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package packageOne;
public class Base
{
protected void display(){
system.out.println("in Base");
}
}


package packageTwo;
public class Derived extends packageOne.Base{
public void show(){
new Base().display();//this is not working throws compilation error that display() from the type Base is not visible
new Derived().display();//is working
display();//is working
}
}

The two packages are in two different files. But why this behaviour?

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8 Answers

up vote 1 down vote accepted

http://java.sun.com/docs/books/jls/third_edition/html/names.html#6.6

class C
    protected member;

// in a different package

class S extends C 

    obj.member; // only allowed if type of obj is S or subclass of S

The motivation is probably as following. If obj is an S, class S has sufficient knowlege of its internals, it has the right to manipulate its members, and it can do this safely.

If obj is not an S, it's probably another subclass S2 of C, which S has no idea of. S2 may have not even been born when S is written. For S to manipulate S2's protected internals is quite dangerous. If this is allowed, from S2's point of view, it doesn't know who will temper with its protected internals and how, this makes S2 job very hard to reason about its own state.

Now if obj is D, and D extends S, is it dangerous for S to access obj.member? Not really. How S uses member is a shared knowlege of S and all its subclasses, including D. S as the superclass has the right to define behaviors, and D as the subclass has the obligation to accept and conform.

For easier understanding, the rule should really be simplified to require obj's (static) type to be exactly S. After all, it's very unusual and inappropriate for subclass D to appear in S. And even if it happens, that the static type of obj is D, our simplified rule can deal with it easily by upcasting: ((S)obj).member

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protected allows access from subclasses and from other classes in the same package. That's why any Derived class instance can access the protected method in Base.

The other line creates a Base instance (not a Derived instance!!). And access to protected methods of that instance is only allowed from objects of the same package.


display();

-> allowed, because the caller, an instance of Derived has access to protected members and fields of its subclasses, even if they're in different packages

new Derived().display();

-> allowed, because you call the method on an instance of Derived and that instance has access to the protected methods of its subclasses

new Base().display();

-> not allowed because the caller's (the this instance) class is not defined in the same package like the Base class, so this can't access the protected method. And it doesn't matter - as we see - that the current subclasses a class from that package. That backdoor is closed ;)

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Derived is a subclass of Base here. –  abson Apr 6 '11 at 7:09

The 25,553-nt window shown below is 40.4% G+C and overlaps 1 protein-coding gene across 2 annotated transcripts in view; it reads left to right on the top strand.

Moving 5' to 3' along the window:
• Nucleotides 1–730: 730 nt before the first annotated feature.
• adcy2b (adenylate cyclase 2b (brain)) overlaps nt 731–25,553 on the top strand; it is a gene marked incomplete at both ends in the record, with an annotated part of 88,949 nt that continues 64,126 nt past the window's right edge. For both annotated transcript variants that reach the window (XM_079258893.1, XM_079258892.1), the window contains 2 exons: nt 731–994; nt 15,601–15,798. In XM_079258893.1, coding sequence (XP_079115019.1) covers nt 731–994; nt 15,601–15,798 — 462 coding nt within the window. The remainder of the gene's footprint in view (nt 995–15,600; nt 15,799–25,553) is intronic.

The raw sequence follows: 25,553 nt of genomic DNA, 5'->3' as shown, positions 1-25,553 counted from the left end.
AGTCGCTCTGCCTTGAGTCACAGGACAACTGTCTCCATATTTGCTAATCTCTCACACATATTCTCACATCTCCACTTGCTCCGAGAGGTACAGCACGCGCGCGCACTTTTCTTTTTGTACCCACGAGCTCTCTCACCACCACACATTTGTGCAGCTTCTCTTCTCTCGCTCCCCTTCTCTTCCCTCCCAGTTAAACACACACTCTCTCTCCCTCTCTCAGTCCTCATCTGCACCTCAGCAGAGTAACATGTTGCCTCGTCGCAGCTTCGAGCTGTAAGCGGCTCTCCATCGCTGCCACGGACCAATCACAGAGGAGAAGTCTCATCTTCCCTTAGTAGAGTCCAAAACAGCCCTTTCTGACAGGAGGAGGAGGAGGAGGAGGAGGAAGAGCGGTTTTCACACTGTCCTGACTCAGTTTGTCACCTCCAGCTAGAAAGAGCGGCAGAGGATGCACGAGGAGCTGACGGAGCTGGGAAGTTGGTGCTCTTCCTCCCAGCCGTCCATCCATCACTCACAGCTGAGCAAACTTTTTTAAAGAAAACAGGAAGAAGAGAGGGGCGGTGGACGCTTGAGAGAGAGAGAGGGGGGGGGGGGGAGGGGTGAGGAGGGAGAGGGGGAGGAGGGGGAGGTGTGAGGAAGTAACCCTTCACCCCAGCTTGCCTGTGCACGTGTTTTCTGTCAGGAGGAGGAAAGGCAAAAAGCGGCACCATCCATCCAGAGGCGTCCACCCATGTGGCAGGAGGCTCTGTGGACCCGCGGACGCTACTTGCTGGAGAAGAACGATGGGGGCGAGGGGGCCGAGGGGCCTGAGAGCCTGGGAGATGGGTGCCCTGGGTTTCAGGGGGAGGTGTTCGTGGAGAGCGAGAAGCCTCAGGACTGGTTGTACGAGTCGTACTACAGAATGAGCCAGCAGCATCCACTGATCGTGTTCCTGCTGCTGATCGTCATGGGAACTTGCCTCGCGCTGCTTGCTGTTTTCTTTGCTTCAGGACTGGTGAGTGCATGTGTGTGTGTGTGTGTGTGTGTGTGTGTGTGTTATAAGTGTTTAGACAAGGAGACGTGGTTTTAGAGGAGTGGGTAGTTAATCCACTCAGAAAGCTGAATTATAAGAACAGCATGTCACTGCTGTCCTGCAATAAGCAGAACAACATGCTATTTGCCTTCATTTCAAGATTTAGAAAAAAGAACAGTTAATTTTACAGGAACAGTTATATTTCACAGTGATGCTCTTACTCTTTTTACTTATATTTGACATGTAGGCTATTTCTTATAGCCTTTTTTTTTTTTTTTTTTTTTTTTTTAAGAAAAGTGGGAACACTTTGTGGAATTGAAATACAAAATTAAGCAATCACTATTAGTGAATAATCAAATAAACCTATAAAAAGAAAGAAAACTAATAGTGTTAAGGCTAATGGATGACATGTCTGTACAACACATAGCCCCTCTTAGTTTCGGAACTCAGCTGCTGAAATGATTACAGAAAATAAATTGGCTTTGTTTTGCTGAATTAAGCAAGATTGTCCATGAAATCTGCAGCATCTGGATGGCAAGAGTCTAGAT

@abson - hold on, understood your question, was still editing and trying to explain ;) –  Andreas_D Apr 6 '11 at 7:14
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Protected access has some special rules that are detailed in the Java Language Specification:

A protected member or constructor of an object may be accessed from outside the package in which it is declared only by code that is responsible for the implementation of that object.

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new Base().display();

It creates a Base object, and then trys to call the display() on it.
Obviously it won't work, because the display() on Base is protected.

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but i am calling it from a class which extends it so it should work fine isn't it? –  abson Apr 6 '11 at 7:15
    
@abson: super.display() is fine. But in the example, it creates a new object, then calls through it. Thus it is not going to work, unless they're in the same package. –  RollingBoy Apr 6 '11 at 7:22
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This is the intended behaviour. protected means that the inherited classes and same package classes can see the method. So, it's what you see.

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This might be a direct answer to your question, but i see no reason why you would call new Base().display();. Perhaps what you mean in super.display();.

In this case, you are actually using the inherited method, but just because you're inheriting a class, it doesn't mean that you access to the class protected methods (which by definition are only visible to super classes).

The difference is on one case (your example) you're trying to access a protected method from an instance of a class that you inherited. In my example, you can access the protected method through inheritance.

In summary: you can access the method through inheritance context.

Why?

It gives programmers flexibility in deciding which features can only be used or extended by direct descendants.

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A protected member or constructor of an object may be accessed from outside the package in which it is declared only by code that is responsible for the implementation of that object.

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display is not a static method inside Base. So, you have to first create an instance of Base and then call display.

Base base = new Base();
base.display();
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Base base =new Base(); base.display; is same as new Base().display(); –  abson Apr 6 '11 at 7:05
    
This is the same code OP has.(-1) –  Vladimir Ivanov Apr 6 '11 at 7:06
    
Yeah, you're right! That was an oversight! –  Piyush Apr 10 '11 at 0:31
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